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Alcohol and Your Health…

Just the Facts There's so much conflicting information regarding drinking alcohol blasting at us these days. A glass of red wine is good? Is even drinking at all a good idea? It's a matter of proportion. The facts are these. First, alcohol affects women more than men. Because men tend to be heavier in muscle mass, their bodies can process slightly more alcohol with fewer negative consequences than women's. But there's something else: the amount of an enzyme known as gastric alcohol dehydrogenase that's produced. Women naturally produce less of this than men and, thus, are less likely to break down alcohol. Because of this difference, it's important that women take extra caution with alcohol consumption. It's a fact that [...]

By |2022-07-12T16:34:33+00:00August 2nd, 2022|Patient Education|Comments Off on Alcohol and Your Health…

Fear…It’s All in Your Head

Fear is a learned response, and what can be learned can also be unlearned. We still have a lot to learn about fear, but certain things we do know. Dental fear, for example, is often the result of vicarious learning. Take you, for instance. Even though you've never had a tooth removed, you've maybe heard some pretty scary stuff about extractions, and the result is that the whole idea makes you nervous. That's vicarious learning. Vicarious wrong learning, too, since having a tooth out these days is virtually painless. Negative experiences also have a lot to do with fear. A really bad experience in an airplane can make you anxious about flying. More than two terrible trips in the scary [...]

By |2021-06-25T20:47:38+00:00August 3rd, 2021|Fear & Anxiety|Comments Off on Fear…It’s All in Your Head

Pssst – Secret Sugars

Lurks in Every Pantry Your sugar bowl sits on the table, and you lift its lid only to sweeten your morning coffee. You deserve a medal for exemplary nutritional behavior! Are you sure? Most folks eat more of it than they realize—150 pounds per year on average. That's 6 ounces—3/4 of a cup—every day. Two-thirds of Americans are overweight, many of them children. Doctors predict that an epidemic of diabetes will follow the obesity epidemic. Lose that sugar bowl and you still consume it in cakes, pies, and cookies. Ditch the desserts and your intake remains high. What's going on? Here's what—sugar is added to canned fruits, vegetables, soups, breakfast cereals, gravies, sauces, meats, salad dressings, rice and pasta mixes, [...]

By |2021-02-20T17:28:17+00:00May 18th, 2021|Nutrition|Comments Off on Pssst – Secret Sugars

Can Kissing Cause Cavities?

Sorry to say, it can. In fact, anything involving contact with saliva—a kiss, parents tasting their babies' food, sharing of tableware, and toothbrushes—can transmit decay-causing bacteria. Soon after birth, infants start to get those bacteria that inhabit the mouth and cause cavities. These germs are usually transferred by the babies' mothers or other family members. When one so innocent can be SO susceptible, we need to provide our mouths with the best defense against the enemy. Brushing and flossing are a good beginning, as they interrupt the growth of bacterial plaque. Getting teeth straightened can help, because straight teeth are better able to resist cavities. Less frequent snacking and diets low in sugary foods reduce the amount of bacteria acids [...]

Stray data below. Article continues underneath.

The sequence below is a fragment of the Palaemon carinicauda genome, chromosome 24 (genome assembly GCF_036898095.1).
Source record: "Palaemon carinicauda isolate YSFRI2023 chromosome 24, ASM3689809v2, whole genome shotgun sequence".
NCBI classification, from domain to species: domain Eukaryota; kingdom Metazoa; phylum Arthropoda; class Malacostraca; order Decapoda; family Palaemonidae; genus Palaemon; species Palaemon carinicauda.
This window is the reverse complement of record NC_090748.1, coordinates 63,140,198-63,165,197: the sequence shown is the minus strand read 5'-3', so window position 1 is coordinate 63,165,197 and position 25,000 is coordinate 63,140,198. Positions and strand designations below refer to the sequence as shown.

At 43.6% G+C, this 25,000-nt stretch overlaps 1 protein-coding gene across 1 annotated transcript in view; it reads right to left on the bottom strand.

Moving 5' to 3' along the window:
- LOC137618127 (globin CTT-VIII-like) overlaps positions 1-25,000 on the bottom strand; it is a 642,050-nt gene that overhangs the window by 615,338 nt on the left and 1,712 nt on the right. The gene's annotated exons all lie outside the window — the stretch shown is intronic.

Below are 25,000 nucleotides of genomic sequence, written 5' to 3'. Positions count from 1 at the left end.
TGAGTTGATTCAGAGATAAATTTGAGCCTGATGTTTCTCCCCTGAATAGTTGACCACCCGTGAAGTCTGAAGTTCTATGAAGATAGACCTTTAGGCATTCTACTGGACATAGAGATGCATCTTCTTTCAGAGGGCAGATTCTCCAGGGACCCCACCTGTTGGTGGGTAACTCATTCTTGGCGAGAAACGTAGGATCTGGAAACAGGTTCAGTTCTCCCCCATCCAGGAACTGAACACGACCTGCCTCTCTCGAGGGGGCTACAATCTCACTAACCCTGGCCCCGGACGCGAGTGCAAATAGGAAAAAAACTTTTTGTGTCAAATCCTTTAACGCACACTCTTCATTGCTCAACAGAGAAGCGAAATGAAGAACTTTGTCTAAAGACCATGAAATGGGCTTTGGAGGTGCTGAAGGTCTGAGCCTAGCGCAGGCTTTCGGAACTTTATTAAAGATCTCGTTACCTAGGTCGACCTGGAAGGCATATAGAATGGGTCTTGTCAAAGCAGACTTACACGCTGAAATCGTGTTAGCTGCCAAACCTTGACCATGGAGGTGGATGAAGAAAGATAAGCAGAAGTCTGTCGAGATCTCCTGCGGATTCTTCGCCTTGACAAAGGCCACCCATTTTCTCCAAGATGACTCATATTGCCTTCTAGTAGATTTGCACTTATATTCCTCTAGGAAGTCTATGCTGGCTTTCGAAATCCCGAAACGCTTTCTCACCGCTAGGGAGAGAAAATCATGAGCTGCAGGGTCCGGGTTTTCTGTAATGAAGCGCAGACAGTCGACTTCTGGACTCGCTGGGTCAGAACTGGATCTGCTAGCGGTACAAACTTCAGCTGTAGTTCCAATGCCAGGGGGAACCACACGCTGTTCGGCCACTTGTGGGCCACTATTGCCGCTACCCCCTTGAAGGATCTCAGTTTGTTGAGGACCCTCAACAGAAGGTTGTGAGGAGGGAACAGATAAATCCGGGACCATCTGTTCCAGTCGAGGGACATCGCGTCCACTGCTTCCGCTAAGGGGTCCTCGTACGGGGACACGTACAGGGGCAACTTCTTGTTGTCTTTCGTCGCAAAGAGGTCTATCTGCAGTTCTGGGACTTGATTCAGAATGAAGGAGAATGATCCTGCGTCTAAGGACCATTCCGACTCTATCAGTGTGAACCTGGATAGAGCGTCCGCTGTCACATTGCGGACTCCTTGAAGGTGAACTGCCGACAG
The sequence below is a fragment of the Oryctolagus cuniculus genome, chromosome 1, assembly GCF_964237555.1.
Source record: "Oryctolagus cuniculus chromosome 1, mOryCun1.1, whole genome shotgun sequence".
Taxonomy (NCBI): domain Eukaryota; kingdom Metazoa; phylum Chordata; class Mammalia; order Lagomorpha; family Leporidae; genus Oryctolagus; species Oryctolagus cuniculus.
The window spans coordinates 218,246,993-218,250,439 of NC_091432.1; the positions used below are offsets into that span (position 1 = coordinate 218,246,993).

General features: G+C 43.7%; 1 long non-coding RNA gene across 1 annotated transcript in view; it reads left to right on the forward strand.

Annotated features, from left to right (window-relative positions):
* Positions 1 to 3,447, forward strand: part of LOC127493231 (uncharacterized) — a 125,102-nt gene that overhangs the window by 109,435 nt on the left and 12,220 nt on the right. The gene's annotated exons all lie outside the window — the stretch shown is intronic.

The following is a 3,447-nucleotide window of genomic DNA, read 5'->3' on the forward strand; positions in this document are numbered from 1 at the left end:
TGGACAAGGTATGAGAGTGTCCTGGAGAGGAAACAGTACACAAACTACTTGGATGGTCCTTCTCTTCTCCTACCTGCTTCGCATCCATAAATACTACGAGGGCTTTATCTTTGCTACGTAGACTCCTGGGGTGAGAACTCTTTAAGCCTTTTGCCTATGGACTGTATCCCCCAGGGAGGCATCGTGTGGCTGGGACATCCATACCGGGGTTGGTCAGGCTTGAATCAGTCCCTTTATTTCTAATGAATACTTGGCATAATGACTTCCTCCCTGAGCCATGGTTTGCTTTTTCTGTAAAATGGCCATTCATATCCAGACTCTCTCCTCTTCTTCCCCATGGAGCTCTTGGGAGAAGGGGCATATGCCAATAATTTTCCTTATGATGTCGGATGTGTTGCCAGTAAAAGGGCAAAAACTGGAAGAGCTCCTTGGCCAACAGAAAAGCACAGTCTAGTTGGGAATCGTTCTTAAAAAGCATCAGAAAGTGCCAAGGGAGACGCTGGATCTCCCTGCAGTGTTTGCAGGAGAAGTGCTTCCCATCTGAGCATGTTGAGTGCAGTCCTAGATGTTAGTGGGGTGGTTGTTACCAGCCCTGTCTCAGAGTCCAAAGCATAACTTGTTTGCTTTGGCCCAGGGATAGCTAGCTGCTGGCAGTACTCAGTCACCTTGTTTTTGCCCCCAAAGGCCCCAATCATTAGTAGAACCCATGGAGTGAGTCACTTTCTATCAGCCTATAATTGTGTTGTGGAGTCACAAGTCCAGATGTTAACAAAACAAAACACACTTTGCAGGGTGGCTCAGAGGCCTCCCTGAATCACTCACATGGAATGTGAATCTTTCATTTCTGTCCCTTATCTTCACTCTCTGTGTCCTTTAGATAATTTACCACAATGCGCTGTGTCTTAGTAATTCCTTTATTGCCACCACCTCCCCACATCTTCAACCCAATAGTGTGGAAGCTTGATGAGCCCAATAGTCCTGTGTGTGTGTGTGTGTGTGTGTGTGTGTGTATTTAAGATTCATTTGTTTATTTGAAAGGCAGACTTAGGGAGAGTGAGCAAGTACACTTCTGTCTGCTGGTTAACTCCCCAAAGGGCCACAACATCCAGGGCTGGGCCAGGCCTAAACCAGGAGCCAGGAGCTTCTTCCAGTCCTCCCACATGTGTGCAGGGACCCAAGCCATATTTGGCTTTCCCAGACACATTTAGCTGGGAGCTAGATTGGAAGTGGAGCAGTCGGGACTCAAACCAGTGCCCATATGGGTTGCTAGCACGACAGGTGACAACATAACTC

By |2020-06-27T20:32:42+00:00September 1st, 2020|Preventative Dentistry|Comments Off on Can Kissing Cause Cavities?

Alcohol and Your Teeth

Dentally speaking, is drinking alcohol a good thing or a bad thing for your teeth and gums? As with everything alcohol-related, there are positives and negatives. On one hand, a mixer-free shot of vodka is probably less hazardous than caramel candies, which coat the teeth with a sticky goo that practically begs for cavities. On the other hand, every kind of alcohol—most notoriously drinks with sugary mixes—is chock-full of their own types of sugar. Sugar is the main source of energy for plaque bacteria, and these bacteria are the villains that cause tooth decay. As plaque bacteria process sugar, they produce a variety of acids as metabolic by-products; some of these acids go to work immediately to dissolve the teeth. [...]

By |2020-03-28T17:17:02+00:00May 19th, 2020|Patient Education|Comments Off on Alcohol and Your Teeth

Soft Drinks and Your Teeth

Soft Drinks Pack a Hard Punch! Soft drinks are bad for your teeth in more ways than one. There's sugar, and then there's acidity. The sugar provides the necessary food for the harmful bacteria in your mouth—the average American drinks two cans of soft drinks per day. If you're drinking that much soda, you're providing more than enough sugar to give aid and sustenance to the enemy. Remember, bacteria eat what you eat, and sugar sends them into overdrive. But sugar isn't the worst culprit. The "fizz" is. You probably know that soda and sparkling water contains bubbles (called carbonation). How does it work? First, carbon dioxide dissolves in water under pressure. Then upon breaking the seal, the process reverses, [...]

By |2019-11-16T19:31:42+00:00January 28th, 2020|Patient Education|Comments Off on Soft Drinks and Your Teeth